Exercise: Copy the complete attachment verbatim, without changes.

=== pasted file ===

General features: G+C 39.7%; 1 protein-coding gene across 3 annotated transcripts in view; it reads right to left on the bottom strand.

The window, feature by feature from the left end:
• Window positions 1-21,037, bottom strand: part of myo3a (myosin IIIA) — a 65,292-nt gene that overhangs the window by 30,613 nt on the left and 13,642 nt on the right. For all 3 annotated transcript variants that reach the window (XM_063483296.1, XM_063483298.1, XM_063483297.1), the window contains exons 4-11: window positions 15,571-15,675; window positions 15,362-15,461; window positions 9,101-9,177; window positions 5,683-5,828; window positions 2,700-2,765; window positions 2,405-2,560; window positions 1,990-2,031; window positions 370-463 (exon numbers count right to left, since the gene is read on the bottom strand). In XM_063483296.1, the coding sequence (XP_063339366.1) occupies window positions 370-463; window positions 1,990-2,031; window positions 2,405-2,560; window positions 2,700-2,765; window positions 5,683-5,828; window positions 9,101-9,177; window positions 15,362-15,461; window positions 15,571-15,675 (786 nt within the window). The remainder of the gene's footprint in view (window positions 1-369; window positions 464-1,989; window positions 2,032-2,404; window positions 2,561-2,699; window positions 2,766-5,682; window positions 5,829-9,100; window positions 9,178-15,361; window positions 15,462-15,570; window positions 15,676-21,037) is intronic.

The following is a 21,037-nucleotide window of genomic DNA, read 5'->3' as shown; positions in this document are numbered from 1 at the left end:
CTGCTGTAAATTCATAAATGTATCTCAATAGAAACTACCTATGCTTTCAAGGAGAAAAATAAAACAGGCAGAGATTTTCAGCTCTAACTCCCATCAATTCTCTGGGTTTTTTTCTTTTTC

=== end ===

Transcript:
General features: G+C 39.7%; 1 protein-coding gene across 3 annotated transcripts in view; it reads right to left on the bottom strand.

The window, feature by feature from the left end:
• Window positions 1-21,037, bottom strand: part of myo3a (myosin IIIA) — a 65,292-nt gene that overhangs the window by 30,613 nt on the left and 13,642 nt on the right. For all 3 annotated transcript variants that reach the window (XM_063483296.1, XM_063483298.1, XM_063483297.1), the window contains exons 4-11: window positions 15,571-15,675; window positions 15,362-15,461; window positions 9,101-9,177; window positions 5,683-5,828; window positions 2,700-2,765; window positions 2,405-2,560; window positions 1,990-2,031; window positions 370-463 (exon numbers count right to left, since the gene is read on the bottom strand). In XM_063483296.1, the coding sequence (XP_063339366.1) occupies window positions 370-463; window positions 1,990-2,031; window positions 2,405-2,560; window positions 2,700-2,765; window positions 5,683-5,828; window positions 9,101-9,177; window positions 15,362-15,461; window positions 15,571-15,675 (786 nt within the window). The remainder of the gene's footprint in view (window positions 1-369; window positions 464-1,989; window positions 2,032-2,404; window positions 2,561-2,699; window positions 2,766-5,682; window positions 5,829-9,100; window positions 9,178-15,361; window positions 15,462-15,570; window positions 15,676-21,037) is intronic.

The following is a 21,037-nucleotide window of genomic DNA, read 5'->3' as shown; positions in this document are numbered from 1 at the left end:
CTGCTGTAAATTCATAAATGTATCTCAATAGAAACTACCTATGCTTTCAAGGAGAAAAATAAAACAGGCAGAGATTTTCAGCTCTAACTCCCATCAATTCTCTGGGTTTTTTTCTTTTTC